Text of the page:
It was a special gift I’ve enjoyed from the moment I received it. A step counter. My father always said,
“Walking is the best exercise.” Dad walked like a man with a purpose; a man who was going somewhere important. Perhaps that’s why I never understood people who meander or stroll, frequently stopping mid-step to make a point or to finish a sentence. Can’t they speak and move their feet at the same time?
Knowing how far you’ve walked is fun knowledge. It sets you up for a contest with yourself, like playing solitaire or golfing. Golfers tell me that golf is a game between you and your scores. Walkers can make a contest of walking longer distances all the time. The goal is 10,000 steps day. Walking a few extra steps, like up a set of stairs instead of hopping on an elevator is like getting extra credit for a school assignment. It’s something not required, but you do it anyway to win some extra points.
The physical fitness craze has caught on and become quite popular. Everywhere I go I must be careful not to be bumped by bicycles, run down by runners or rammed by roller bladers. Will I soon be threatened by being pummeled by pogo sticks? The momentum to keep moving grows.
That’s why I am always so surprised , any time I drive into a big box store like Costco, to see cars waiting patiently near the entrance for someone to come out, drive their car away, and leave a spot free for them, close to the entrance of the store. They could park farther away and have the advantage of adding steps to their day, moving their bodies, exercising while they run their errands. A great two-for-one advantage.
But even in beautiful weather these couch potatoes on wheels prefer to sit and wait for a closer parking spot. If these anti-walkers owned step counters as I do, they would understand the advantage of gaining a few extra steps to the totals of the day’s completed steps. With a step counter clipped to waistbands every step walked is an opportunity to crank up the day’s step total. It becomes not a chore but a game in which anyone can win. So I wonder, as I watch this phenomenon,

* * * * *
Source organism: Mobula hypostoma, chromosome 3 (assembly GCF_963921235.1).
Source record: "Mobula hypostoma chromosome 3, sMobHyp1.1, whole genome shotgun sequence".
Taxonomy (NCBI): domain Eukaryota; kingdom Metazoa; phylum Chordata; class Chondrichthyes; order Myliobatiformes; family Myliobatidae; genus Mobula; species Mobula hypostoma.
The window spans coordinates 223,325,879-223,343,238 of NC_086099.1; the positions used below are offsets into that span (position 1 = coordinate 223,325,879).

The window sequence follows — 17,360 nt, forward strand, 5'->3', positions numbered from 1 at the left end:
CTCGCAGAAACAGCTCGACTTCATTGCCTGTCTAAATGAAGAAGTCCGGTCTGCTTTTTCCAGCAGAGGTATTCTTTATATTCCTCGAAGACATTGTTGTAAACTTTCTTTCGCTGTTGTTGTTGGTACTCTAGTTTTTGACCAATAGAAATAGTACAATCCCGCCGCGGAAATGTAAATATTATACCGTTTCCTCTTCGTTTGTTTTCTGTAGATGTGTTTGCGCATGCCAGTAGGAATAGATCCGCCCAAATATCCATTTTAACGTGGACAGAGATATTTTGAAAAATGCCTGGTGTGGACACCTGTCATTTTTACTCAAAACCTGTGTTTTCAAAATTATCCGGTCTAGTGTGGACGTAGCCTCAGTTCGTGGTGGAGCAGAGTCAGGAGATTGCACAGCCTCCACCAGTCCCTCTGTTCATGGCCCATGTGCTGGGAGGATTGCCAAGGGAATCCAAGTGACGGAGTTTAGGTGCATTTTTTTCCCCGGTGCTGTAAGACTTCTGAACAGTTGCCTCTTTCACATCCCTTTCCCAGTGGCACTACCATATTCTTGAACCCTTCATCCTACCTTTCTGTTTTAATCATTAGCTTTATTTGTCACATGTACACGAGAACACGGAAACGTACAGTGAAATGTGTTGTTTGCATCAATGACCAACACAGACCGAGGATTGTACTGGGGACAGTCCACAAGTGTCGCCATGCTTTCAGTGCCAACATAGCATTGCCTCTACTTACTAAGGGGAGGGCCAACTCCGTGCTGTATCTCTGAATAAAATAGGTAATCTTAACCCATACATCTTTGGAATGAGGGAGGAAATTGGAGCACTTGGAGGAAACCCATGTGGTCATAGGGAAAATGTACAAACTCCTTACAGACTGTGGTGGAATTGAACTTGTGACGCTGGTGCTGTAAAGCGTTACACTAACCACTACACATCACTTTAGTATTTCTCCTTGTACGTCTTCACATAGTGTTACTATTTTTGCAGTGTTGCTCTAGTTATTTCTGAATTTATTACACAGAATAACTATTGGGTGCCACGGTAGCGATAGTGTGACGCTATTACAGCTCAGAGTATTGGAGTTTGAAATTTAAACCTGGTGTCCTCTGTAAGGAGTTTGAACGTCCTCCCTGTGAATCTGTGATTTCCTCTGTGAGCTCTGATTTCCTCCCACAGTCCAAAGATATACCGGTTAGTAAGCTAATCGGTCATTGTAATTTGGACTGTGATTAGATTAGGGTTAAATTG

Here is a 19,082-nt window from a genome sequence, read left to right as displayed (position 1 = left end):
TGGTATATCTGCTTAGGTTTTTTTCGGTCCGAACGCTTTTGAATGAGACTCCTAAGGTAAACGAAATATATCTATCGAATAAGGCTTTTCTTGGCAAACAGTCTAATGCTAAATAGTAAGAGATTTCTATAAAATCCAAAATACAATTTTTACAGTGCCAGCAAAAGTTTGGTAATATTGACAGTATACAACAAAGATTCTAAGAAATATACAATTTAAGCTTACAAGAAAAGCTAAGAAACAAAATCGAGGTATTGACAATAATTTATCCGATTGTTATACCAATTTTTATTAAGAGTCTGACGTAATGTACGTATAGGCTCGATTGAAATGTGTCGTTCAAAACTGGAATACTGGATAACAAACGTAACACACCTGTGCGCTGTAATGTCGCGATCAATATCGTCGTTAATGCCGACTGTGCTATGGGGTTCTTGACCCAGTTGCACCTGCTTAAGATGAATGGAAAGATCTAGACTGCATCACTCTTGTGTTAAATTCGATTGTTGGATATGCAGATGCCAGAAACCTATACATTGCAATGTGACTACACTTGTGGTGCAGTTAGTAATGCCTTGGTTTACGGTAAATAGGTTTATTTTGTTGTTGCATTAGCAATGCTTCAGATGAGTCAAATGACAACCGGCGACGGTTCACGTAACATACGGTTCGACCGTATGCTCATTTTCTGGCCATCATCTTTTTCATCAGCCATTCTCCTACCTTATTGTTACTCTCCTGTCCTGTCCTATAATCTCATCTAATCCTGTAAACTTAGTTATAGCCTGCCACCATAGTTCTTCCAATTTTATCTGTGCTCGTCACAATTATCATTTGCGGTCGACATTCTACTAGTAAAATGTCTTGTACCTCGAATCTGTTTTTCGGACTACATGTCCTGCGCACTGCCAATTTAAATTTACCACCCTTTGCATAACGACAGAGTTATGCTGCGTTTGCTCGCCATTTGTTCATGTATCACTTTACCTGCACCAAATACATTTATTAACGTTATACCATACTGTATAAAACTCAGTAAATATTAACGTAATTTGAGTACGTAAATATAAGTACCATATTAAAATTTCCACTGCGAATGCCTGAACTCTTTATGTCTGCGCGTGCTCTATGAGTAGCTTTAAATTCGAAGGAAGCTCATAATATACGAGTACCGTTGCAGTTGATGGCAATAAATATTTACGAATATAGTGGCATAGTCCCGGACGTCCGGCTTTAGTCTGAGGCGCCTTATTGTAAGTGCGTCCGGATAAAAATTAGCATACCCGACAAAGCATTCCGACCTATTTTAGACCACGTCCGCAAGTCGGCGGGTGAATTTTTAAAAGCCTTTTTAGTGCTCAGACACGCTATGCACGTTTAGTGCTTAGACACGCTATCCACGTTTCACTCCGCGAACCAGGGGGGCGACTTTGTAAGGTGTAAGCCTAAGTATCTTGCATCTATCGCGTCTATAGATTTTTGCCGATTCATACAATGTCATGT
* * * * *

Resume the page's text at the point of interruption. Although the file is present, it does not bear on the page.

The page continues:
1) Are those car-sitters people who exercise early in the morning and then consider any extra physical exertion a waste of time, or a redundant activity, like eating breakfast twice, reading the newspaper again or buying two identical raincoats?
2) Or do they take pride in achieving the honor of winning the closest parking spot to the store entrance? Has the place in the parking lot become a status issue, like being seated next to the guest of honor at a dinner party?
3) Do they have small children hidden in the back seat who run wild in parking lots?
Or are they just lazy and unwilling to exert any more time or energy than necessary to the dull task of grocery shopping? Is walking an insult to their dignity?
Maybe some day a kind, generous person will present them with a step counter of their own so they can gain the satisfaction of knowing how far they’ve travelled on foot each day. It could be a real game changer, transforming a sedentary soul into an energetic, healthy ambulatory human.